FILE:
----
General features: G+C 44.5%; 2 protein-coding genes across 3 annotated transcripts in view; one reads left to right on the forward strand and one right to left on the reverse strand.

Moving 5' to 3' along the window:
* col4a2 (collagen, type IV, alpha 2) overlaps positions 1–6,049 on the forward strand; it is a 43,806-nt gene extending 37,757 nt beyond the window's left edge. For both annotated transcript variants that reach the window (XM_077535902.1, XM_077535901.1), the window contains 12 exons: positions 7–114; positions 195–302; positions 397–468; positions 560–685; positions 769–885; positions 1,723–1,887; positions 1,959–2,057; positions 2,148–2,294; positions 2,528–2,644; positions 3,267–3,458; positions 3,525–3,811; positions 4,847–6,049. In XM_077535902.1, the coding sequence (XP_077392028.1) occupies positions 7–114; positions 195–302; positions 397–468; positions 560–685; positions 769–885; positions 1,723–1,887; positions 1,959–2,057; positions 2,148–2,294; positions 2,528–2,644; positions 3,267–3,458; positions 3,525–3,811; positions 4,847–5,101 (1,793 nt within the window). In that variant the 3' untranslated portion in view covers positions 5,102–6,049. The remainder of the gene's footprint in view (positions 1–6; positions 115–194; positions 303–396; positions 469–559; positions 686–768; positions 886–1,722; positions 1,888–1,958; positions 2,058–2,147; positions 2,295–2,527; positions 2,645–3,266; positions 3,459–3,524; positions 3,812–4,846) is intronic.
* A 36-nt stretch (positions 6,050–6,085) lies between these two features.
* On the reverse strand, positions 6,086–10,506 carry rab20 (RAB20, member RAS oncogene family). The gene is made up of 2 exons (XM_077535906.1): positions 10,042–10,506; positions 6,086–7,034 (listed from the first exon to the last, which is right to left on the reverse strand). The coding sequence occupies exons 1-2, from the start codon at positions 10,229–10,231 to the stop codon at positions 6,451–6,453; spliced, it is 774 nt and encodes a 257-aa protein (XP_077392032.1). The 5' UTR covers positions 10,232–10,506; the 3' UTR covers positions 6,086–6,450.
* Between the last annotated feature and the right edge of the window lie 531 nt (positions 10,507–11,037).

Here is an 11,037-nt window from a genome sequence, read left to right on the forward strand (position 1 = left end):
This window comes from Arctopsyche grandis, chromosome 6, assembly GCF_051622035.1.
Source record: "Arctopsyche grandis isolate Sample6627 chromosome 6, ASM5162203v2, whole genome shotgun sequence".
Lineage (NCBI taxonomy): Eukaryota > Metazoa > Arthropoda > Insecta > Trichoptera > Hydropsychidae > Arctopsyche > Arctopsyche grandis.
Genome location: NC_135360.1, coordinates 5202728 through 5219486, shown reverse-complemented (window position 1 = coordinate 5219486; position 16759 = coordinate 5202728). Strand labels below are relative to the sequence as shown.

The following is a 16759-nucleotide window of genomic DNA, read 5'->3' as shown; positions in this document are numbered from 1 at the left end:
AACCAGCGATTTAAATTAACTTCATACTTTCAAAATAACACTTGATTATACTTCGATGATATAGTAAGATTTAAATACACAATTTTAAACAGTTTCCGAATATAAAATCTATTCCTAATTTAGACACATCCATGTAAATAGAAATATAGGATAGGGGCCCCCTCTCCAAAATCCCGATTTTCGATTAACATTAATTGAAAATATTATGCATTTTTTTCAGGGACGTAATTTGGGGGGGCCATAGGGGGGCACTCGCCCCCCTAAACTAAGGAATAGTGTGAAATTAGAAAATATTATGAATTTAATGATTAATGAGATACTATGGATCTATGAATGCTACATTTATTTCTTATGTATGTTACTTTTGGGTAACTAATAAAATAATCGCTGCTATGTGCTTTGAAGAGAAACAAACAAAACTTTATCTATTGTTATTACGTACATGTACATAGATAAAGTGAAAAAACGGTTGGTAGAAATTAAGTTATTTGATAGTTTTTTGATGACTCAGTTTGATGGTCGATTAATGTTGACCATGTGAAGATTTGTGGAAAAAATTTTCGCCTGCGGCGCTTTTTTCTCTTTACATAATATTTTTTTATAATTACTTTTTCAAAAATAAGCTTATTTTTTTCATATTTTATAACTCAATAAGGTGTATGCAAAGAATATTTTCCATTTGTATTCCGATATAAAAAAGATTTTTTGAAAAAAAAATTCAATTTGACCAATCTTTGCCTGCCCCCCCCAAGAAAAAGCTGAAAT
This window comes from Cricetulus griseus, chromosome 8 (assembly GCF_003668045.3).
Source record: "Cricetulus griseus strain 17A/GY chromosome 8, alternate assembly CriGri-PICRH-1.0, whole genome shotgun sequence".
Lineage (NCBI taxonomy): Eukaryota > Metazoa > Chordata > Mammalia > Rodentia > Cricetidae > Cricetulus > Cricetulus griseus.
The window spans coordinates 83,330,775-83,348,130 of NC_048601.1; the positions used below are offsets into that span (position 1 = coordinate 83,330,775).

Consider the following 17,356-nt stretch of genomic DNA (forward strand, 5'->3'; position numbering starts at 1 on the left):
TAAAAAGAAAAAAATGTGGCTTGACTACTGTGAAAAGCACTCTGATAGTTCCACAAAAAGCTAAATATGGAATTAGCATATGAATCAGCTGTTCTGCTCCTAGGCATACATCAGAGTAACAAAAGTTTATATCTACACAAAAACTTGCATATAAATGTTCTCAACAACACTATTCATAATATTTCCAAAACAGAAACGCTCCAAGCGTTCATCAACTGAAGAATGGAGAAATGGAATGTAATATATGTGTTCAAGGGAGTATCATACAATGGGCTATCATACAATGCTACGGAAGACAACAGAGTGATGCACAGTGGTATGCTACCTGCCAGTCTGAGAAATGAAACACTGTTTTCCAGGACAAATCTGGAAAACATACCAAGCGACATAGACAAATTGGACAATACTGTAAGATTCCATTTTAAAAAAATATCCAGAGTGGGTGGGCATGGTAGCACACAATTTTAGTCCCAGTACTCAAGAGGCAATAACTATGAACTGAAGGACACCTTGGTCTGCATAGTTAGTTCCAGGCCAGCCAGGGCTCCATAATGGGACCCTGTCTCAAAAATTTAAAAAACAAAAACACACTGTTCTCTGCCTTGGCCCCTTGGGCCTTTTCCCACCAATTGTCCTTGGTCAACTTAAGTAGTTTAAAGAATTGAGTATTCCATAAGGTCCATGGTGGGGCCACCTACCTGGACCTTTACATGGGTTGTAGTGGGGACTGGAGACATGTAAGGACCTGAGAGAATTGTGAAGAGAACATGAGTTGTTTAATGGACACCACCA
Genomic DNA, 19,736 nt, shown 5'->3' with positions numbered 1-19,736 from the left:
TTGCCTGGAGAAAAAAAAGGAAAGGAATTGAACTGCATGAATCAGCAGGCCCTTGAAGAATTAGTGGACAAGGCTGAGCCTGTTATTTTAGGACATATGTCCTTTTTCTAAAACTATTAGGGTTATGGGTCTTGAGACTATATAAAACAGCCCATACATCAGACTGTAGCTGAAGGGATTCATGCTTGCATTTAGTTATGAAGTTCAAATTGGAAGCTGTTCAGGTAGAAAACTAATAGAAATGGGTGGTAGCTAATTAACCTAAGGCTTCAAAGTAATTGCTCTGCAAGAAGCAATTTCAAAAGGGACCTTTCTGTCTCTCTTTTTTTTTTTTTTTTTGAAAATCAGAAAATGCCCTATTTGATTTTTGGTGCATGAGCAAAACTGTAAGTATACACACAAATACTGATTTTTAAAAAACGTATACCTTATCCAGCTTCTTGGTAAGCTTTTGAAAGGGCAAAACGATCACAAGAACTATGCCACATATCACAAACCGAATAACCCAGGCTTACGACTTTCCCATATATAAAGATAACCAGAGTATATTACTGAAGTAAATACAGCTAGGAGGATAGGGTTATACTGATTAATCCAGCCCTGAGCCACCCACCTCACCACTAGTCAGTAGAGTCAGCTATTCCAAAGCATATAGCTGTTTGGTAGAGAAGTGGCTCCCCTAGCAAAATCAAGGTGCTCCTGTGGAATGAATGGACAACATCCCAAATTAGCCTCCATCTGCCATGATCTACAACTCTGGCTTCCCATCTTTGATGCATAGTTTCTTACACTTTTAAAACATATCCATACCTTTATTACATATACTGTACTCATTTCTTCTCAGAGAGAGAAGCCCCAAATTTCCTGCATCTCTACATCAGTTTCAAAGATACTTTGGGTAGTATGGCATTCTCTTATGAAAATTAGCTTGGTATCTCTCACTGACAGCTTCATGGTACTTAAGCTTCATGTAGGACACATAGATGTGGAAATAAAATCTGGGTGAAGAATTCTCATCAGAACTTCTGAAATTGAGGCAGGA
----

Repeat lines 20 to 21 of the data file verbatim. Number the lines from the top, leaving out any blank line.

Genomic DNA, 19,736 nt, shown 5'->3' with positions numbered 1-19,736 from the left:
TTGCCTGGAGAAAAAAAAGGAAAGGAATTGAACTGCATGAATCAGCAGGCCCTTGAAGAATTAGTGGACAAGGCTGAGCCTGTTATTTTAGGACATATGTCCTTTTTCTAAAACTATTAGGGTTATGGGTCTTGAGACTATATAAAACAGCCCATACATCAGACTGTAGCTGAAGGGATTCATGCTTGCATTTAGTTATGAAGTTCAAATTGGAAGCTGTTCAGGTAGAAAACTAATAGAAATGGGTGGTAGCTAATTAACCTAAGGCTTCAAAGTAATTGCTCTGCAAGAAGCAATTTCAAAAGGGACCTTTCTGTCTCTCTTTTTTTTTTTTTTTTTGAAAATCAGAAAATGCCCTATTTGATTTTTGGTGCATGAGCAAAACTGTAAGTATACACACAAATACTGATTTTTAAAAAACGTATACCTTATCCAGCTTCTTGGTAAGCTTTTGAAAGGGCAAAACGATCACAAGAACTATGCCACATATCACAAACCGAATAACCCAGGCTTACGACTTTCCCATATATAAAGATAACCAGAGTATATTACTGAAGTAAATACAGCTAGGAGGATAGGGTTATACTGATTAATCCAGCCCTGAGCCACCCACCTCACCACTAGTCAGTAGAGTCAGCTATTCCAAAGCATATAGCTGTTTGGTAGAGAAGTGGCTCCCCTAGCAAAATCAAGGTGCTCCTGTGGAATGAATGGACAACATCCCAAATTAGCCTCCATCTGCCATGATCTACAACTCTGGCTTCCCATCTTTGATGCATAGTTTCTTACACTTTTAAAACATATCCATACCTTTATTACATATACTGTACTCATTTCTTCTCAGAGAGAGAAGCCCCAAATTTCCTGCATCTCTACATCAGTTTCAAAGATACTTTGGGTAGTATGGCATTCTCTTATGAAAATTAGCTTGGTATCTCTCACTGACAGCTTCATGGTACTTAAGCTTCATGTAGGACACATAGATGTGGAAATAAAATCTGGGTGAAGAATTCTCATCAGAACTTCTGAAATTGAGGCAGGA